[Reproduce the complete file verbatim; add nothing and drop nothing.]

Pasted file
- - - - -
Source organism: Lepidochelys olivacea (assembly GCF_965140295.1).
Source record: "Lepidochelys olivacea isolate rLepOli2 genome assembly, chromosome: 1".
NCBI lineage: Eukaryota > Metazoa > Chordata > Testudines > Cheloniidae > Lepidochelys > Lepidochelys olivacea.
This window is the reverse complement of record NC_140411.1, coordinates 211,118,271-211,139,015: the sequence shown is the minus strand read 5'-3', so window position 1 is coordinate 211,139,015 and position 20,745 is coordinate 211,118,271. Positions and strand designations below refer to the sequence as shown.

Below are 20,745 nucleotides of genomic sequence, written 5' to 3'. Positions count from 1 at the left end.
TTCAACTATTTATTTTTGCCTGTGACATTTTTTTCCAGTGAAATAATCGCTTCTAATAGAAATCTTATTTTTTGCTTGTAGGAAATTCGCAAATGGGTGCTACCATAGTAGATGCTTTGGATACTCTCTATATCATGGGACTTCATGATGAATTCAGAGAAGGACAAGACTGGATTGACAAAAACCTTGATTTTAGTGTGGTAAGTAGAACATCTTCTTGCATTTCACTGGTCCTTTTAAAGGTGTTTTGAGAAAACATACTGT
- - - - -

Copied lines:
Source organism: Lepidochelys olivacea (assembly GCF_965140295.1).
Source record: "Lepidochelys olivacea isolate rLepOli2 genome assembly, chromosome: 1".
NCBI lineage: Eukaryota > Metazoa > Chordata > Testudines > Cheloniidae > Lepidochelys > Lepidochelys olivacea.
This window is the reverse complement of record NC_140411.1, coordinates 211,118,271-211,139,015: the sequence shown is the minus strand read 5'-3', so window position 1 is coordinate 211,139,015 and position 20,745 is coordinate 211,118,271. Positions and strand designations below refer to the sequence as shown.

Below are 20,745 nucleotides of genomic sequence, written 5' to 3'. Positions count from 1 at the left end.
TTCAACTATTTATTTTTGCCTGTGACATTTTTTTCCAGTGAAATAATCGCTTCTAATAGAAATCTTATTTTTTGCTTGTAGGAAATTCGCAAATGGGTGCTACCATAGTAGATGCTTTGGATACTCTCTATATCATGGGACTTCATGATGAATTCAGAGAAGGACAAGACTGGATTGACAAAAACCTTGATTTTAGTGTGGTAAGTAGAACATCTTCTTGCATTTCACTGGTCCTTTTAAAGGTGTTTTGAGAAAACATACTGT